Sarah Wentworth didn’t know how her life would change the first year of her marriage. She sat on a bench near the Massachusetts shore, protected from the high August sun by the shelter of overhanging trees. She watched the families on the narrow stretch of beach of Forest River Park, the children digging holes in the rocky sand, the mothers gossiping under the shade of striped umbrellas, two grandmas in their old-timey bathing suits and floppy straw hats, knee-deep in the water, walking back and forth in the laps of the waves, talking intently between them. Beyond them small white boats bumped and bobbed in the water, unattached to any dock, floating at will.

She was attuned to the laughter of children, and she watched the families eating at the picnic tables on the grassy expanse beneath the trees, lounging in portable chairs, playing games, enjoying the late summer day. She watched the tourists park their rental cars on the dirt lot and walk to Pioneer Village where costumed docents showed visitors around the historical replicas of wooden homes, medicinal gardens, carpenter’s sheds, and stocks for the naughty, explaining life in Salem, then Naumkeag, in the 1630s.

Before my time, Sarah thought.

She stood with a wistful look at the mothers tending their children, enjoying her time alone with her thoughts after her shift at the library, Forest River Park a short block across Lafayette Street from Salem State University where she worked as a librarian. Though it was a year since she moved to Salem, there was still a magic about the place for her, a quietness, a calm she couldn’t associate with anywhere else. It might be a Massachusetts thing, a Salem thing, or a seaside thing, she wasn’t sure, but people were different there. They smiled at you. Said hello. There wasn’t the mad-rush pace you see in larger cities where she had lived, like Boston or Los Angeles, except, she now knew, in their driving. Since she was a girl, she had always found something serene in the ocean, the peace of going home, she thought, and in Salem she had the tranquility of the bay every day.

She walked to the end of the park and waved to the shirtless teenage boy sitting in a lawn chair outside the gate. She headed down Lafayette Street, right on Derby, finding her way home. Thinking of her husband in their bed, still sleeping as the brightest daylight hours dwindled away, she smiled. She stopped in front of her wooden house, the one with the two peaked gables on the roof, and she realized she had such a fondness for the old thing. She and that old house shared a secret between them, after all. It was almost exactly a year to the day when she first stood on that lawn, fascinated by the museum-like home, needing to know it better. And then James had appeared, handsome and pensive in the shadows, reaching out to touch her cheek. Even then he knew her. Before she knew who he was, he knew her.

She walked past the crooked oak tree and touched the brown slats of the exterior walls, then looked through the diamond-paned casement window into the great room, the shelves of books, the flat-screen television mismatched against the old-fashioned furniture, her black cat asleep on the long reading chair. She looked at the sky, the light hazy, fading behind the breeze-blown trees. The air was cooler now, less heavy, the heat of summer fading into the beginning of a memory, and it was growing darker earlier, which Sarah liked.

She opened the green front door, walked inside, and pet her cat between the ears. She watched the sun drop away, first a pink light on the horizon, then blue, then dark. She glanced at her bedroom door, still closed, then at the wooden ladder leading up to the loft-style attic. I need to get up there soon, she thought.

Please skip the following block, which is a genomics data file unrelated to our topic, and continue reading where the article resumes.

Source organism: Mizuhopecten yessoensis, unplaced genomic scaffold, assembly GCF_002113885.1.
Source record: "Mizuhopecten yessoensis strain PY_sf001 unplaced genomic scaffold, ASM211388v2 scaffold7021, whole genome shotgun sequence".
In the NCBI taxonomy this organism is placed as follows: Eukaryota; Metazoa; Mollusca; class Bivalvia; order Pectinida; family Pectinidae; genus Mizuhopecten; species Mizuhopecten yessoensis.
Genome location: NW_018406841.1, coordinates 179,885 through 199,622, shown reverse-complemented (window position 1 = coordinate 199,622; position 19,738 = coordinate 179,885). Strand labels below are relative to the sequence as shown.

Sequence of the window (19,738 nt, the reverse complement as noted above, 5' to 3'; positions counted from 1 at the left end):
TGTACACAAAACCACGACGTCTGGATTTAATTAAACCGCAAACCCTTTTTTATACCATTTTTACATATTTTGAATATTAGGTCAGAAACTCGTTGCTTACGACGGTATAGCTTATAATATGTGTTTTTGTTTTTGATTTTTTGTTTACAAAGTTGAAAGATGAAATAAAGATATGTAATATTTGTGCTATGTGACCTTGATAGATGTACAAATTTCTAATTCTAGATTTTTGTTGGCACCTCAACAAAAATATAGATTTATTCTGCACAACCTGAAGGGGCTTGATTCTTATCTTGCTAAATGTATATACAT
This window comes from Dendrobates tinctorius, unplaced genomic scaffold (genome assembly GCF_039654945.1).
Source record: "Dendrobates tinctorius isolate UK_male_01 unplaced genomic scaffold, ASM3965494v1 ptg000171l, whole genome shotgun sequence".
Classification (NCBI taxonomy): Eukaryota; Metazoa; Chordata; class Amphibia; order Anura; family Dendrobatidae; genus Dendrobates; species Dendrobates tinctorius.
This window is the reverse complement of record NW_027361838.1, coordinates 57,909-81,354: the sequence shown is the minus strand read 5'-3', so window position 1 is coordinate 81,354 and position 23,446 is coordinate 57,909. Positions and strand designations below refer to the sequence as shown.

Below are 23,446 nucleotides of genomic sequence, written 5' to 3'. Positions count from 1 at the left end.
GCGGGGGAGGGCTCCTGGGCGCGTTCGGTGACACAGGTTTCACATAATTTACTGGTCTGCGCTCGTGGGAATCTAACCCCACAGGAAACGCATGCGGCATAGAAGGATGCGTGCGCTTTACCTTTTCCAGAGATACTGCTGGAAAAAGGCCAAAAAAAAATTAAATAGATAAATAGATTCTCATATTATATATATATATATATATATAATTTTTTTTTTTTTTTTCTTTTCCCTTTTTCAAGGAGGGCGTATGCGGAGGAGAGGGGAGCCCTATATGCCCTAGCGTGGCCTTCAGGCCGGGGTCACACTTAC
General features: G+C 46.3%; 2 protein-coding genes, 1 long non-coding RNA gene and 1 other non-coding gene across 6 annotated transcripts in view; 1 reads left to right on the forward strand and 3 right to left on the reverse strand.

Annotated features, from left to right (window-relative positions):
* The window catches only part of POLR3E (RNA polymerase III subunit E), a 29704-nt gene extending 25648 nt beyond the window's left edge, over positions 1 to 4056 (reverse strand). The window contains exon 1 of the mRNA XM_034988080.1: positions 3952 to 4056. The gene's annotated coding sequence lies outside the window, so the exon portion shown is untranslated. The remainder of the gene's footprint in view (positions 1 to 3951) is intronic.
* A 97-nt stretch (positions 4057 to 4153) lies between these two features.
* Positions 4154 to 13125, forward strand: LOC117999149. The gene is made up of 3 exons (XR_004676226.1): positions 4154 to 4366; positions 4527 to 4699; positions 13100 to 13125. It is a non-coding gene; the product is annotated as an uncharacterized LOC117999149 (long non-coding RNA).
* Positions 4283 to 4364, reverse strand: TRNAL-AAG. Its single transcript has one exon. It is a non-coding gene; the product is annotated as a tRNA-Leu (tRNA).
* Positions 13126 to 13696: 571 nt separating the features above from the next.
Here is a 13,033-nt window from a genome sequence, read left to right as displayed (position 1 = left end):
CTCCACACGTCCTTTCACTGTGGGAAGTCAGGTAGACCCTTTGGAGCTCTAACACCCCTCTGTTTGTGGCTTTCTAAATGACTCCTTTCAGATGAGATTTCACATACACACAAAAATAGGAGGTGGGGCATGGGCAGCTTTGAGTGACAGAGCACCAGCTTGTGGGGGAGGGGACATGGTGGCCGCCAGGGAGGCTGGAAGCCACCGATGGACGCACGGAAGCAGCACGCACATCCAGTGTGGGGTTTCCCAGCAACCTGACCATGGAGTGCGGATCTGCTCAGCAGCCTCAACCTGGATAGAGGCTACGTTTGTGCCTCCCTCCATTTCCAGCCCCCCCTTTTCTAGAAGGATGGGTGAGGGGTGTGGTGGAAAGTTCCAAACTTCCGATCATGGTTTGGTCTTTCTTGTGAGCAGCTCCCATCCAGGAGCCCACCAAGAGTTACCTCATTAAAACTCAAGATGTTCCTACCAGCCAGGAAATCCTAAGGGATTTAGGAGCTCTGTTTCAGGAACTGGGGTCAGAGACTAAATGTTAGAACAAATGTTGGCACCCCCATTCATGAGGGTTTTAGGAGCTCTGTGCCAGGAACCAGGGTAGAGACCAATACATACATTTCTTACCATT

She felt her cheeks blush hot at the sound of his voice. There he was, James, handsome as always, tall, gold hair, stormy night-black eyes, the smile that lit her up from the inside out. She stood on her toes and pointed up her face so he could kiss her, which he did.

“Hello yourself,” she said.

They kissed again, and again, until the heat settled within her and she had to pull back or risk being distracted. She dropped her arms from his neck, nuzzled close to his cool skin, then stepped away.

“Not tonight, Doctor Wentworth. The exhibition starts in an hour.”

James’s eyes narrowed. “Jennifer should have supervised it,” he said.

“But I’m the only one with personal experience from that time.” She looked at James, his ghost-white complexion, the hardness behind his flat-black eyes. “I suppose you were here then too.” She smiled, trying to lighten the mood. “I’m all right,” she said.

They left their wooden gabled house hand in hand. On Derby Street they passed the House of the Seven Gables, the Salem Maritime National Historic Site, and the U.S. Custom House. It was fully dark, the water steady in the bay, the boats bobbing with the flat-line rhythm of the low tide. The tourists cleared away when the museums closed at five p.m., and the locals were enjoying a last summer hurrah, dining under the stars at the restaurants along Pickering Wharf. It was a quiet night in Salem. Peaceful. The remaining humidity lingered like a soothing blanket, Sarah thought, protecting us. Protecting us from what, she wondered? She didn’t know, but suddenly her palms went wet and her breath stilted. She looked around, searching for anything that looked menacing or frightful, but she saw no one but James. She looked at him as he pressed his wire-rimmed eyeglasses against his nose, and she knew his strength, all of his strength, would keep them safe. She dismissed her shudders with the thought that she had been spending too much time in the seventeenth century lately. After that night, when the exhibition was over, she could immerse herself fully in the twenty-first century again.

BOOK: Her Loving Husband's Curse
2.85Mb size Format: txt, pdf, ePub